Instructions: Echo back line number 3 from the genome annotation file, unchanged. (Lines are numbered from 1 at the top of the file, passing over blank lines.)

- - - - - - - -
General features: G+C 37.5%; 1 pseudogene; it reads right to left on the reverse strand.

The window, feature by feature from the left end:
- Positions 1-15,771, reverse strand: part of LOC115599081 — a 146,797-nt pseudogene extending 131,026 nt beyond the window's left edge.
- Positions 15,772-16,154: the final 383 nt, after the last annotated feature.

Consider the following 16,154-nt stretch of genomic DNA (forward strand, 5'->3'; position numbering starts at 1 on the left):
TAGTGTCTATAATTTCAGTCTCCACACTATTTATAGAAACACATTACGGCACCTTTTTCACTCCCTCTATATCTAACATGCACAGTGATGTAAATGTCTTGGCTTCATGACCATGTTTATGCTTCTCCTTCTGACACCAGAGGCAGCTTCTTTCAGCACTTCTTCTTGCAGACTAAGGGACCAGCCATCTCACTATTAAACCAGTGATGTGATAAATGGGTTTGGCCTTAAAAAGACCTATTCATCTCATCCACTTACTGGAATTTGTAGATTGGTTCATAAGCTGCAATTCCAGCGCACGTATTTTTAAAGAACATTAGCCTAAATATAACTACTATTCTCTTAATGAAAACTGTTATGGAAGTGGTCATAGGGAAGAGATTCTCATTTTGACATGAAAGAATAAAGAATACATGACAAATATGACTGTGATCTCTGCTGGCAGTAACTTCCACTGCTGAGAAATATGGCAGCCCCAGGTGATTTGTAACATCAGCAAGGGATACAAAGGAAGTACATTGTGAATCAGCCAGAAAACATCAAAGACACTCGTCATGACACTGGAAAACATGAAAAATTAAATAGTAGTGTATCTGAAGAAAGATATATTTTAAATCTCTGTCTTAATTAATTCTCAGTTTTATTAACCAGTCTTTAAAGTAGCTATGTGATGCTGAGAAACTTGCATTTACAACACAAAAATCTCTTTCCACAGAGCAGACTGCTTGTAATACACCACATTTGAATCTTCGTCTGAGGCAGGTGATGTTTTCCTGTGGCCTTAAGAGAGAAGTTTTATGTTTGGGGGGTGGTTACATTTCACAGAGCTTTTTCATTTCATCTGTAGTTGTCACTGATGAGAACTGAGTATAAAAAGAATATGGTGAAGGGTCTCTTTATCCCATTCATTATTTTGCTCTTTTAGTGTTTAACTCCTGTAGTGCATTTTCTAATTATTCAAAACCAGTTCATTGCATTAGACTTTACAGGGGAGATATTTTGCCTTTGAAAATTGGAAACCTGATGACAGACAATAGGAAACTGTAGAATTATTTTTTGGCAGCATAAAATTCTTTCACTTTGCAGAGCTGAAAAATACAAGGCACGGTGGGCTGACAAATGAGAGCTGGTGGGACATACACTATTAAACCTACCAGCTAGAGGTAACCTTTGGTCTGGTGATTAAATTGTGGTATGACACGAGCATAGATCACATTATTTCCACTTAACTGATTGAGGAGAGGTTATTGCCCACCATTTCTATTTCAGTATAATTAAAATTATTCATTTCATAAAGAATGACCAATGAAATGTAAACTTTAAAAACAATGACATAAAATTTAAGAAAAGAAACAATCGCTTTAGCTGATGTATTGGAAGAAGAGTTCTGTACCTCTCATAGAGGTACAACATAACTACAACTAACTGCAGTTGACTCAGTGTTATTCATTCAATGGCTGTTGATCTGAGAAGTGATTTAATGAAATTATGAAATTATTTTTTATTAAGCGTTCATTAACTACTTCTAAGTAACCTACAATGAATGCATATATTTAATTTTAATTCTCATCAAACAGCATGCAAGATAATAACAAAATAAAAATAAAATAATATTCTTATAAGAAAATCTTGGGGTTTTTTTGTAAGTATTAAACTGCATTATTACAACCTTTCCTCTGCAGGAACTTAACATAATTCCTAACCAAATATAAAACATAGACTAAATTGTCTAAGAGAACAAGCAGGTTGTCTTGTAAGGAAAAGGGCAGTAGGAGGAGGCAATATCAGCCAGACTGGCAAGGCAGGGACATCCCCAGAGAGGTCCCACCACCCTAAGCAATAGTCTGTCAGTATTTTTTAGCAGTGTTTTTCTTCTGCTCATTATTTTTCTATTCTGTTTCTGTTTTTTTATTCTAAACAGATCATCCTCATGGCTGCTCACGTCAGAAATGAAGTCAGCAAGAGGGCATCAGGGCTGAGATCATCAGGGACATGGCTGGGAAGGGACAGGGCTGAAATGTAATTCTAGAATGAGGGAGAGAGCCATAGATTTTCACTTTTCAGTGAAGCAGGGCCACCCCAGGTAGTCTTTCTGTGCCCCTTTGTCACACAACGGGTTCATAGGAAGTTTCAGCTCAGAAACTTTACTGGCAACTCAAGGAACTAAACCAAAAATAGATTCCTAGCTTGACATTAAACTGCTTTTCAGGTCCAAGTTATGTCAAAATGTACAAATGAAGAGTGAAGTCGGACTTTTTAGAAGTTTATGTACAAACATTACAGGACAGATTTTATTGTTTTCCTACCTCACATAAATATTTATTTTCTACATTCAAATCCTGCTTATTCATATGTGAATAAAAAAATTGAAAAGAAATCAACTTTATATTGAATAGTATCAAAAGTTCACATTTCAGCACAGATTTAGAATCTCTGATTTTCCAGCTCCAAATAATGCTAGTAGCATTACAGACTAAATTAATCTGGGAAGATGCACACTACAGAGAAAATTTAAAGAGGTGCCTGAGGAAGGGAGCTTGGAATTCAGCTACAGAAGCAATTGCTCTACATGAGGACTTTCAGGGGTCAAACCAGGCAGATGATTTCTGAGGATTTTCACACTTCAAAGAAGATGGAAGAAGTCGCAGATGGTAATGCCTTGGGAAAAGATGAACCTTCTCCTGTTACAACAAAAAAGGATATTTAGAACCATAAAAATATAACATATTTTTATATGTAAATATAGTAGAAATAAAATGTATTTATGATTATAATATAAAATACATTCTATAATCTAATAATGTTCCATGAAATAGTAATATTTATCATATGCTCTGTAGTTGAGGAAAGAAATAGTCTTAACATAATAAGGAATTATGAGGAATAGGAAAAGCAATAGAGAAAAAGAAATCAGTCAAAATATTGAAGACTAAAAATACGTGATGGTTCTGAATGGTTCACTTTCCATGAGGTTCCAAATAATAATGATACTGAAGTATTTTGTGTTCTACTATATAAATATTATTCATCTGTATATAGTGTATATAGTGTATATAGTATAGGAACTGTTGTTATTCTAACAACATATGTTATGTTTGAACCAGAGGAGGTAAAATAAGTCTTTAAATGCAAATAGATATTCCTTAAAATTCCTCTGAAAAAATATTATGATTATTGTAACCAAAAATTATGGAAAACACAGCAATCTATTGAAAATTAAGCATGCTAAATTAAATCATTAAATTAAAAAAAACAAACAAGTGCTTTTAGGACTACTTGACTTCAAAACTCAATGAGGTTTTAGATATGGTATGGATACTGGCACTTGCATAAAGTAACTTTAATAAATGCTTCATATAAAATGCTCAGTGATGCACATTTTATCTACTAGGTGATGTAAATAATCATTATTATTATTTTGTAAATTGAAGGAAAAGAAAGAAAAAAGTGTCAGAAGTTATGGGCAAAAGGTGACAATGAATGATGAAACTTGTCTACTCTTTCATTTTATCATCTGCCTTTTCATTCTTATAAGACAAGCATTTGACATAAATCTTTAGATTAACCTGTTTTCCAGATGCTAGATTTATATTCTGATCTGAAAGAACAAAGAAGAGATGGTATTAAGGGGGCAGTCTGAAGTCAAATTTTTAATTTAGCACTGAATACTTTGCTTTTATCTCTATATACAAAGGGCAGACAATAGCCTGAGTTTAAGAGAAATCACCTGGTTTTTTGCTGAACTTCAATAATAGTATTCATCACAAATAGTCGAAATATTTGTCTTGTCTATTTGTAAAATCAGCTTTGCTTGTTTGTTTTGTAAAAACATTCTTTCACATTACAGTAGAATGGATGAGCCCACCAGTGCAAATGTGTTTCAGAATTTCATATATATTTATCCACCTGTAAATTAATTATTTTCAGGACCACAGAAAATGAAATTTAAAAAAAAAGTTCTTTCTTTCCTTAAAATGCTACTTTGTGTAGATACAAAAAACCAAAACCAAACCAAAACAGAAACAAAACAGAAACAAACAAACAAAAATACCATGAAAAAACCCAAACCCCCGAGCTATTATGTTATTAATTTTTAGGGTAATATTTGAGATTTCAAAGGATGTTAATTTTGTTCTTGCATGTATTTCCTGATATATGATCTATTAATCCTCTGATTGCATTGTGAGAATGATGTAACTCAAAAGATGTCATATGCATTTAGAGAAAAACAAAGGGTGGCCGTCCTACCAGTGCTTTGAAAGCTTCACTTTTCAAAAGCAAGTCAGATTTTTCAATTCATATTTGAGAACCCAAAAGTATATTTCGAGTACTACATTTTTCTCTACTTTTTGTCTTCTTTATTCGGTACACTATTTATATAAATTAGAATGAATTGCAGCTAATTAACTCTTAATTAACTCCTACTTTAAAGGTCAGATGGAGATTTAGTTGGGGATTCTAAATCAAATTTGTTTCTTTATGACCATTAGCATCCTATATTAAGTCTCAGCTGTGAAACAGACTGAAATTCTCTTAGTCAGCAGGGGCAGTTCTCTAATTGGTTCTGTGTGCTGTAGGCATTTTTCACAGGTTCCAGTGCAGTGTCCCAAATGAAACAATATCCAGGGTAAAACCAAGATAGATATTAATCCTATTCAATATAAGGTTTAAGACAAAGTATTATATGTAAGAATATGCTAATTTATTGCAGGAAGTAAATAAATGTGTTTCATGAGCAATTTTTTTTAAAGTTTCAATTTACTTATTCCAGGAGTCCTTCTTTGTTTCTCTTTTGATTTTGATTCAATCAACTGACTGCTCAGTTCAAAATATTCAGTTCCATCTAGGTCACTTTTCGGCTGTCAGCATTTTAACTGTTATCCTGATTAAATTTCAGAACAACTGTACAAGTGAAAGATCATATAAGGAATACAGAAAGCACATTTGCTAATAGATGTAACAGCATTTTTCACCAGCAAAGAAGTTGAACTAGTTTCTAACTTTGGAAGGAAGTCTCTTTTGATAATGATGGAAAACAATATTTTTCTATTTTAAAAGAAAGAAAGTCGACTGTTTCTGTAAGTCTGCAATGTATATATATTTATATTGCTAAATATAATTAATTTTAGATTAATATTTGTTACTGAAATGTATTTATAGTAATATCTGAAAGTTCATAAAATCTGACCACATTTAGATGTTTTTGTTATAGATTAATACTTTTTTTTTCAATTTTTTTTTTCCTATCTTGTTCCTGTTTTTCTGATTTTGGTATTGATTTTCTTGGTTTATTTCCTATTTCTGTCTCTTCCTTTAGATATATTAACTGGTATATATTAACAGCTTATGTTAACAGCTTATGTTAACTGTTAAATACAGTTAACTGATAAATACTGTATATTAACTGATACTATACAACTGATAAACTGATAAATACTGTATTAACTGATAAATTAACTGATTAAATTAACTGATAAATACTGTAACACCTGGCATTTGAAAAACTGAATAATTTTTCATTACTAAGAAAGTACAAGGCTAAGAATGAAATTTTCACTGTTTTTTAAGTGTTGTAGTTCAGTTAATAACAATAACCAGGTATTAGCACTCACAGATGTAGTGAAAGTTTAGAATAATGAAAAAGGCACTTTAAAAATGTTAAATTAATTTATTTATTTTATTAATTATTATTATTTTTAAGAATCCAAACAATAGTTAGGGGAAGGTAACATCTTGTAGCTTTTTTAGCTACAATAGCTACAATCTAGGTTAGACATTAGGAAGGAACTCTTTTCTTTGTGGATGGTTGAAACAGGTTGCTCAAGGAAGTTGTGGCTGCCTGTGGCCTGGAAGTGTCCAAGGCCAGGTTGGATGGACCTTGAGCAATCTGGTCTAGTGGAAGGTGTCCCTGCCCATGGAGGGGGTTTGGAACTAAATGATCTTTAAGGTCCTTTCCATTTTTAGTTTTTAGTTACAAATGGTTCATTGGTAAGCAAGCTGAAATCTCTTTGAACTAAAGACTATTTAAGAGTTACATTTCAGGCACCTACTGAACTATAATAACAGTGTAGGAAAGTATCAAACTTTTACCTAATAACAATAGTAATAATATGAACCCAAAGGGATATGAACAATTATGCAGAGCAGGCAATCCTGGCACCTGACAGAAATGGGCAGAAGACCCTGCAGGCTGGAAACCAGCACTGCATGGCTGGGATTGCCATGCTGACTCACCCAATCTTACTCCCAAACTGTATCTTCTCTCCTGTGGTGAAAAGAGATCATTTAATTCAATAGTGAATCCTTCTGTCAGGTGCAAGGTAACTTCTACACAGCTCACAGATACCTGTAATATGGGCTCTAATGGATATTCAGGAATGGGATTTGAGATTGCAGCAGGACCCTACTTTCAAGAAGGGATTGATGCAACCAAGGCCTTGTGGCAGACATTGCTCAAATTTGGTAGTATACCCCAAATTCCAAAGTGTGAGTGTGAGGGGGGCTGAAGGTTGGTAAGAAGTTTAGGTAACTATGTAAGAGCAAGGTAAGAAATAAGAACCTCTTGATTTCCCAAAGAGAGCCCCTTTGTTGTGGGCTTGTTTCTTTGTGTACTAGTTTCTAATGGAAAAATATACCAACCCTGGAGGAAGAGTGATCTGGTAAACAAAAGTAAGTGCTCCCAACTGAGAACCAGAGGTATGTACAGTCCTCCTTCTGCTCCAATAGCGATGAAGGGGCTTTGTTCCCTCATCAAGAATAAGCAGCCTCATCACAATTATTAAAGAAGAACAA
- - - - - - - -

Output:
- Positions 1-15,771, reverse strand: part of LOC115599081 — a 146,797-nt pseudogene extending 131,026 nt beyond the window's left edge.